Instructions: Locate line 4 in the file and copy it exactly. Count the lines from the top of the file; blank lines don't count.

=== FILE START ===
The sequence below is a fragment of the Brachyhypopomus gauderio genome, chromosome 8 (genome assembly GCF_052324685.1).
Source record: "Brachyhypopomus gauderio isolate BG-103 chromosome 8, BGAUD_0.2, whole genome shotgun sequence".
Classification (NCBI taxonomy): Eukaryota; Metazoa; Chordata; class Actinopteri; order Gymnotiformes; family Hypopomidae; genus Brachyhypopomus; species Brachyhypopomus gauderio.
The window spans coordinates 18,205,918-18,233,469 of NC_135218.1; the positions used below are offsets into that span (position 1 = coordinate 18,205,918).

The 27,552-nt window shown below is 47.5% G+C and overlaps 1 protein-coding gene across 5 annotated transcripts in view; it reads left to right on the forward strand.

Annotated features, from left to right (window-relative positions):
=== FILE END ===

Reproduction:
The window spans coordinates 18,205,918-18,233,469 of NC_135218.1; the positions used below are offsets into that span (position 1 = coordinate 18,205,918).